Only a quarter of Government departments are taking full advantage of recent changes that allow them to make improved use of money, assets and other resources. A report today from the National Audit Office says there is still a tendency towards wasteful surges in spending in the final weeks of the financial year.In the report, Sir John Bourn, head of the NAO, says many departments have begun to take advantage of new flexibilities but they can do still more to improve the management of what they have so that they can deliver high quality public services. The changes to improve resource management include three-year budgets, greater flexibility to carry forward unspent funds into future years, resources linked to targets and the introduction of commercial style accounting and budgeting. Sir John says making full use of these tools requires a stepwise change in departmental behaviour.
Only a quarter of the departments examined were making good use of the new systems to manage their resources. Over a third had made use of the new flexibility to carry forward unspent resources, but there was still a bias towards potentially wasteful spending surges in the last two months of the year.
Sir John found that more than a third of departments still rely on cash-based management information and, as a result, do not know how much it really costs to deliver services. This, he says, increases the risk that poor value for money may go undetected or that the investment needed to improve services in the future may be underestimated.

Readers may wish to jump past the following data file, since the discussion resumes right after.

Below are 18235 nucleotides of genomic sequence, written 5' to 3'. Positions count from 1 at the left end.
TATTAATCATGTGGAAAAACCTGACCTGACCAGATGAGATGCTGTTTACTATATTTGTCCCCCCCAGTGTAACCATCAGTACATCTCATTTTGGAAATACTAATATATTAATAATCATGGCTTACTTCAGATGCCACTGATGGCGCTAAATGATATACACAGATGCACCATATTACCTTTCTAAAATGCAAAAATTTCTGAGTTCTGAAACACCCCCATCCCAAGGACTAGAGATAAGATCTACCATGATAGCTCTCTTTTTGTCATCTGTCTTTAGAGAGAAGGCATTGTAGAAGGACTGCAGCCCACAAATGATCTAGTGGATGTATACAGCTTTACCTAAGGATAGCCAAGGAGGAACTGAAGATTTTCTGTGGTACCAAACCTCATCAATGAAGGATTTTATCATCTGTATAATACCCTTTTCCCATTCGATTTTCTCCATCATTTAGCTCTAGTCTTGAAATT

The report says while departments and their agencies adjust to the new approaches, they could take steps to improve their management of resources. These include providing a clearer lead in demonstrating the importance of better resource management and the use of improved information and flexibilities, engaging regularly with the chain of public, private and voluntary organisations who increasingly deliver frontline services. They could also allow appropriate flexibility to encourage innovation and sensible and well managed risk taking when allocating resources and using the new management information to make better use of resources and improve efficiency.
Citing good practice, the report highlights the improvement in levels of teacher recruitment achieved by the Teacher Training Agency, as a good example of the benefits that can be realised by addressing the areas set out in the report.
Sir John said good resource management was vital if departments were to meet their objectives and targets for service improvement. Given the huge amounts of resources involved in Governmental programmes even a relatively small improvement in efficiency could release significant resources for frontline public services.